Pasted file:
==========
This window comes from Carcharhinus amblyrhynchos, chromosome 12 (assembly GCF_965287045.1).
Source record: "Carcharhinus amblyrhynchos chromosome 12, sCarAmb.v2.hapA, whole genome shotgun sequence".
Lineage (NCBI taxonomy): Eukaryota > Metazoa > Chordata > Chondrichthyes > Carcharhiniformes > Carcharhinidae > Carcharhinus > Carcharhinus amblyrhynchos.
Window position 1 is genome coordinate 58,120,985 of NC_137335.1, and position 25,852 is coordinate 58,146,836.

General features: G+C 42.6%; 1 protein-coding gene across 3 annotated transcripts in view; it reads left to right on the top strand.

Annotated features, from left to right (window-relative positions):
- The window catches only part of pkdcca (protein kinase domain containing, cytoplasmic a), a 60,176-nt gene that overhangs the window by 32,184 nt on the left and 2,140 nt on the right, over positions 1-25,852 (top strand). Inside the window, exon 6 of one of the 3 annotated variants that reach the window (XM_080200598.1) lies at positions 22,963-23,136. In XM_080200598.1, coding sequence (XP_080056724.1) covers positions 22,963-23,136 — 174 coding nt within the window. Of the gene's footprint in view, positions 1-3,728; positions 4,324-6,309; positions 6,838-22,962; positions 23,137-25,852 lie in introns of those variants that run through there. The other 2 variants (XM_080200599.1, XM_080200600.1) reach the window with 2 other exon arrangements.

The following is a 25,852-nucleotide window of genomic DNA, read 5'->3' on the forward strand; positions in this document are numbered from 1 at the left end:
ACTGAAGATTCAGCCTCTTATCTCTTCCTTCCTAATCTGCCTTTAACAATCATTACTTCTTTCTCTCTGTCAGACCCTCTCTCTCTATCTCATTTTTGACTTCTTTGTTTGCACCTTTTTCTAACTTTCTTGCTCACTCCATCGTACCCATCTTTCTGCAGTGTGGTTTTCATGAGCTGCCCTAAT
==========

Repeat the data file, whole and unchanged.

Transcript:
This window comes from Carcharhinus amblyrhynchos, chromosome 12 (assembly GCF_965287045.1).
Source record: "Carcharhinus amblyrhynchos chromosome 12, sCarAmb.v2.hapA, whole genome shotgun sequence".
Lineage (NCBI taxonomy): Eukaryota > Metazoa > Chordata > Chondrichthyes > Carcharhiniformes > Carcharhinidae > Carcharhinus > Carcharhinus amblyrhynchos.
Window position 1 is genome coordinate 58,120,985 of NC_137335.1, and position 25,852 is coordinate 58,146,836.

General features: G+C 42.6%; 1 protein-coding gene across 3 annotated transcripts in view; it reads left to right on the top strand.

Annotated features, from left to right (window-relative positions):
- The window catches only part of pkdcca (protein kinase domain containing, cytoplasmic a), a 60,176-nt gene that overhangs the window by 32,184 nt on the left and 2,140 nt on the right, over positions 1-25,852 (top strand). Inside the window, exon 6 of one of the 3 annotated variants that reach the window (XM_080200598.1) lies at positions 22,963-23,136. In XM_080200598.1, coding sequence (XP_080056724.1) covers positions 22,963-23,136 — 174 coding nt within the window. Of the gene's footprint in view, positions 1-3,728; positions 4,324-6,309; positions 6,838-22,962; positions 23,137-25,852 lie in introns of those variants that run through there. The other 2 variants (XM_080200599.1, XM_080200600.1) reach the window with 2 other exon arrangements.

The following is a 25,852-nucleotide window of genomic DNA, read 5'->3' on the forward strand; positions in this document are numbered from 1 at the left end:
ACTGAAGATTCAGCCTCTTATCTCTTCCTTCCTAATCTGCCTTTAACAATCATTACTTCTTTCTCTCTGTCAGACCCTCTCTCTCTATCTCATTTTTGACTTCTTTGTTTGCACCTTTTTCTAACTTTCTTGCTCACTCCATCGTACCCATCTTTCTGCAGTGTGGTTTTCATGAGCTGCCCTAAT